Friday, January 15, 2010

#450 Elston Howard

#450 Elston Howard
Do you think this counts for our ongoing series of players with two first names? Elston sounds more like a last name, but it gets the job done, I'd say. At any rate, this is a pretty nifty card featuring the first black player to be a regular for the Yankees.

Fun facts about Elston Howard:

-Born in St. Louis, MO, Elston started his pro baseball career with the Negro League club in Kansas City before signing with the Yankees in 1950.

-Missed the 1951-1952 seasons while serving in the U.S. Army during the Korean War, and was 26 by the time he debuted with New York in 1955. Playing primarily in the outfield (as the Yanks had Yogi Berra behind the plate), he hit .290 with ten homers and a career-best seven triples in 97 games.

-Played in ten World Series, coming out on the winning side four times. Homered off of Don Newcombe in his first postseason at-bat in 1955, one of five career Fall Classic home runs. He also drove in 19 runs in Series play.

-Was credited with innovating the weighted batting donut.

-Was an All-Star for nine straight seasons (1957-1965). Batted over .300 three times in that span, including a high of .348 in 1961.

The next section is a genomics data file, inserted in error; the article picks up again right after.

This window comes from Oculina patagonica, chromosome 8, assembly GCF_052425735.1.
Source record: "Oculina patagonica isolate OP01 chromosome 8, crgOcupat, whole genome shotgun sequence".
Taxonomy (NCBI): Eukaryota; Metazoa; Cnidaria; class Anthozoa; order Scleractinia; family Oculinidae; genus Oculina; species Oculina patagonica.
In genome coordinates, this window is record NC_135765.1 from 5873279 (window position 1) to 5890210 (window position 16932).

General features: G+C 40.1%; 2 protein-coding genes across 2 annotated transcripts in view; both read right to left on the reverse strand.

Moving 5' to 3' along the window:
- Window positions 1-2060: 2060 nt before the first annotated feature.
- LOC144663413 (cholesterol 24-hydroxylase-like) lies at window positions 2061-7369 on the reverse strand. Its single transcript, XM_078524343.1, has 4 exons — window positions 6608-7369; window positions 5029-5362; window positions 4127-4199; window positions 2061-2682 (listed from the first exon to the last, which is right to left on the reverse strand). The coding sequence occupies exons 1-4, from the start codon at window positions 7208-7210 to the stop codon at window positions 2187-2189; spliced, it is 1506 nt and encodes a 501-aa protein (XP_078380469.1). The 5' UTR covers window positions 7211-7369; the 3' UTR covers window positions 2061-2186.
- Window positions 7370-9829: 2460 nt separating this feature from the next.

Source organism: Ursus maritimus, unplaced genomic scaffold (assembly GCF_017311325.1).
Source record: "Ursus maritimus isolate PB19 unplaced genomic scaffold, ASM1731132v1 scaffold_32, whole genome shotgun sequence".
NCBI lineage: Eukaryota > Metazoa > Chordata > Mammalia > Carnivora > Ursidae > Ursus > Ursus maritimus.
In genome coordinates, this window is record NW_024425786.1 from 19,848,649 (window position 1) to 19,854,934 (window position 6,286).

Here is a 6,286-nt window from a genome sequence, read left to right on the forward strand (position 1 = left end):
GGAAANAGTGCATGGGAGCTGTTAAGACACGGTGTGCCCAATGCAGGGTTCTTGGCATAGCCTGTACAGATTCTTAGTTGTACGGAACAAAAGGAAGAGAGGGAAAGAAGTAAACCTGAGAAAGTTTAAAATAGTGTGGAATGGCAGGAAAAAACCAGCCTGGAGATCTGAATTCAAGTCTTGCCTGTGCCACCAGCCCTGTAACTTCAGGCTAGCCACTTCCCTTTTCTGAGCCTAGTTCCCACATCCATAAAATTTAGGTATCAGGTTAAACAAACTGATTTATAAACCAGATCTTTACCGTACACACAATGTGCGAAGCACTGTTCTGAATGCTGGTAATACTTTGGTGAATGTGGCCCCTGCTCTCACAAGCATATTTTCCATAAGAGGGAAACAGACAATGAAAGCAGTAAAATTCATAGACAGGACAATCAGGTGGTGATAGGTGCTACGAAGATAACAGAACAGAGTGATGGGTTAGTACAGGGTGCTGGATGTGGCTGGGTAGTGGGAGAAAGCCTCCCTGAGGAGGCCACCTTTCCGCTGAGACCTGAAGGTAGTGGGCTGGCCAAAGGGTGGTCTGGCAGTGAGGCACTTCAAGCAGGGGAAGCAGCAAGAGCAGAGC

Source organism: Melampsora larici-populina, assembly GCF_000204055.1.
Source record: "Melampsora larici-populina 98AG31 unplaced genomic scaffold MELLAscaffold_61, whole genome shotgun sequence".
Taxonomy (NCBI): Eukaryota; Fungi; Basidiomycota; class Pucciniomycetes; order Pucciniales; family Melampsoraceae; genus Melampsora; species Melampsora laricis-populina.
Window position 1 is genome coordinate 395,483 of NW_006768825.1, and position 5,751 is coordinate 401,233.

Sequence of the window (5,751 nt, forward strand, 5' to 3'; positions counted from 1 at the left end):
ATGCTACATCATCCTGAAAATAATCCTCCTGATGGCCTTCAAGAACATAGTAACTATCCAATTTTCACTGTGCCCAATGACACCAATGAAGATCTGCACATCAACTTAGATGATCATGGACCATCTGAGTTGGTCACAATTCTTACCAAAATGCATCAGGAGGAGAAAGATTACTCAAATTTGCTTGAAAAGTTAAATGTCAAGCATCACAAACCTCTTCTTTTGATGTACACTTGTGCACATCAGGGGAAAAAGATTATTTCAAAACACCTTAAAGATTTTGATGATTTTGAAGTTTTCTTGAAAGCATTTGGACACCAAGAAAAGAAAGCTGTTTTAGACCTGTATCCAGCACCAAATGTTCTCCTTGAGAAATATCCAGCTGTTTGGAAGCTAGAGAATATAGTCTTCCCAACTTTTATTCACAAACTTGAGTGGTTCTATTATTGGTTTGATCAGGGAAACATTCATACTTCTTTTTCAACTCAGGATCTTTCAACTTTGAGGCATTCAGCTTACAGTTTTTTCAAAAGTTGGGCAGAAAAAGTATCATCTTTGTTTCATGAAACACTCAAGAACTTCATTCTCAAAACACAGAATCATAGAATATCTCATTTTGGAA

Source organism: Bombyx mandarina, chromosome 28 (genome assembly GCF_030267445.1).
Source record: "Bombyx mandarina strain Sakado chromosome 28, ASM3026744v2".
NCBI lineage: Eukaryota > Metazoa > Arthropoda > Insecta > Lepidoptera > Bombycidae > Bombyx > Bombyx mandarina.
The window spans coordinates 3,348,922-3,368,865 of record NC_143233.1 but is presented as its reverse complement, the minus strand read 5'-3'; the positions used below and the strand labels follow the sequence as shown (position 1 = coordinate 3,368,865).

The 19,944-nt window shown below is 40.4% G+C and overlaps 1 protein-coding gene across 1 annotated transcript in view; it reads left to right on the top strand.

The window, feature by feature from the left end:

-Became the first black American Leaguer to win the MVP award in 1963, when he hit .287 with 85 RBI and a career-high 28 home runs.

-Finally replaced Berra as the primary Yankee catcher in 1960 and was soon known as one of the finest defenders behind the plate. Won Gold Gloves in 1963 and 1964.

-Was traded to Boston halfway through the 1967 season and became a respected veteran counselor to the young pitching staff of the soon-to-be A.L. champs.

-Retired after the 1968 season as a .274 lifetime hitter with 167 home runs and 762 RBI in 14 seasons.

-Coached first base for the Yankees from 1969 through 1979, and spent 1980 in the club's front office before dying that December of heart failure at age 51. New York retired his uniform number 32 in 1984.
#450 Elston Howard (back)


  1. Ellie Howard had a travel business in my hometown (Nutley N.J.) in the early 60s. My buddy and I would walk by there every day on our way home from school and would peer in the windows hoping to catch a glimpse of him. One day his secretary waved us inside and asked us our names. A few days later she did it again and gave us autographed photos he had inscribed to us. Mine is packed away with most of the rest of my memorabilia. We never actually got to see Ellie.

  2. What was in the water in N.Y. in '61? Several Yankees, including Howard, had career years that season. Bouton has a few humorous incidents involving Elston in Ball Four.

  3. Bob - I guess that's what kids miss by riding the bus these days.

    Anon - It's not just the Yankees that had career years in 1961. With the A.L. expanding to include the Angels and the second Senators team, offense jumped all over. Norm Cash and Jim Gentile also blew up that season.